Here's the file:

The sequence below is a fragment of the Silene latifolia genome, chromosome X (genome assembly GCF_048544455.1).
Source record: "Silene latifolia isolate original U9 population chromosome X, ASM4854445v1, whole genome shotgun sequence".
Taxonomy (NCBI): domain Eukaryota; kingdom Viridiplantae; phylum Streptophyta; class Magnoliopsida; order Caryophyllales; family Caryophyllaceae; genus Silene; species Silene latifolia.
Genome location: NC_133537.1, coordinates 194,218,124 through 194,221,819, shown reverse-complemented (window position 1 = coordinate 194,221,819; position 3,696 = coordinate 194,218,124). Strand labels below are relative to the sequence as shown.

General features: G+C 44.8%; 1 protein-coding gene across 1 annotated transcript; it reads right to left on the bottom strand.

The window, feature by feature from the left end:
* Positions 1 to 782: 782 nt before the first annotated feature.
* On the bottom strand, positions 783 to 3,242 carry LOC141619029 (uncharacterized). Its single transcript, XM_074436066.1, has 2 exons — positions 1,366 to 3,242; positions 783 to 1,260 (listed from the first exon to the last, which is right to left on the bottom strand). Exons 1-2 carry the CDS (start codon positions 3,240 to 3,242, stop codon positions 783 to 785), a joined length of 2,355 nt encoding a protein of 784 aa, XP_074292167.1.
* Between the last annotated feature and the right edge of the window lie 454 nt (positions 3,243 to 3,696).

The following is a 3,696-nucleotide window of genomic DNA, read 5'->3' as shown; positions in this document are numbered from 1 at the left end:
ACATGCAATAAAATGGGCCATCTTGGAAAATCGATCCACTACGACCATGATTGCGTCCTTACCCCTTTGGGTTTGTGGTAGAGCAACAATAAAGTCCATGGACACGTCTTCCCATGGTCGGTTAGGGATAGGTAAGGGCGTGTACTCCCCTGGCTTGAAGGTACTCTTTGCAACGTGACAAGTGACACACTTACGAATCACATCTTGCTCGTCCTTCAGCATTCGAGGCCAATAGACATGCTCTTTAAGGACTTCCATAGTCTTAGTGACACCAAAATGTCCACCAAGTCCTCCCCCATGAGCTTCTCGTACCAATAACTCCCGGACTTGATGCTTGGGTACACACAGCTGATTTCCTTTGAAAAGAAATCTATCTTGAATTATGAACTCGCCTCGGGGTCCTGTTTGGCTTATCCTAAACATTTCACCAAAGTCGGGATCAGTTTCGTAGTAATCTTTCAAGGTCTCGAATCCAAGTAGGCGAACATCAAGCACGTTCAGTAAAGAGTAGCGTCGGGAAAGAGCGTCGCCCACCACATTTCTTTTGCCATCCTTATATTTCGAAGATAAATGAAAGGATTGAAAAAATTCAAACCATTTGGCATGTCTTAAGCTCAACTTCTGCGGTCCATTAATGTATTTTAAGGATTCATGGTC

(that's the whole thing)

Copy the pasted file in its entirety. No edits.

The sequence below is a fragment of the Silene latifolia genome, chromosome X (genome assembly GCF_048544455.1).
Source record: "Silene latifolia isolate original U9 population chromosome X, ASM4854445v1, whole genome shotgun sequence".
Taxonomy (NCBI): domain Eukaryota; kingdom Viridiplantae; phylum Streptophyta; class Magnoliopsida; order Caryophyllales; family Caryophyllaceae; genus Silene; species Silene latifolia.
Genome location: NC_133537.1, coordinates 194,218,124 through 194,221,819, shown reverse-complemented (window position 1 = coordinate 194,221,819; position 3,696 = coordinate 194,218,124). Strand labels below are relative to the sequence as shown.

General features: G+C 44.8%; 1 protein-coding gene across 1 annotated transcript; it reads right to left on the bottom strand.

The window, feature by feature from the left end:
* Positions 1 to 782: 782 nt before the first annotated feature.
* On the bottom strand, positions 783 to 3,242 carry LOC141619029 (uncharacterized). Its single transcript, XM_074436066.1, has 2 exons — positions 1,366 to 3,242; positions 783 to 1,260 (listed from the first exon to the last, which is right to left on the bottom strand). Exons 1-2 carry the CDS (start codon positions 3,240 to 3,242, stop codon positions 783 to 785), a joined length of 2,355 nt encoding a protein of 784 aa, XP_074292167.1.
* Between the last annotated feature and the right edge of the window lie 454 nt (positions 3,243 to 3,696).

The following is a 3,696-nucleotide window of genomic DNA, read 5'->3' as shown; positions in this document are numbered from 1 at the left end:
ACATGCAATAAAATGGGCCATCTTGGAAAATCGATCCACTACGACCATGATTGCGTCCTTACCCCTTTGGGTTTGTGGTAGAGCAACAATAAAGTCCATGGACACGTCTTCCCATGGTCGGTTAGGGATAGGTAAGGGCGTGTACTCCCCTGGCTTGAAGGTACTCTTTGCAACGTGACAAGTGACACACTTACGAATCACATCTTGCTCGTCCTTCAGCATTCGAGGCCAATAGACATGCTCTTTAAGGACTTCCATAGTCTTAGTGACACCAAAATGTCCACCAAGTCCTCCCCCATGAGCTTCTCGTACCAATAACTCCCGGACTTGATGCTTGGGTACACACAGCTGATTTCCTTTGAAAAGAAATCTATCTTGAATTATGAACTCGCCTCGGGGTCCTGTTTGGCTTATCCTAAACATTTCACCAAAGTCGGGATCAGTTTCGTAGTAATCTTTCAAGGTCTCGAATCCAAGTAGGCGAACATCAAGCACGTTCAGTAAAGAGTAGCGTCGGGAAAGAGCGTCGCCCACCACATTTCTTTTGCCATCCTTATATTTCGAAGATAAATGAAAGGATTGAAAAAATTCAAACCATTTGGCATGTCTTAAGCTCAACTTCTGCGGTCCATTAATGTATTTTAAGGATTCATGGTC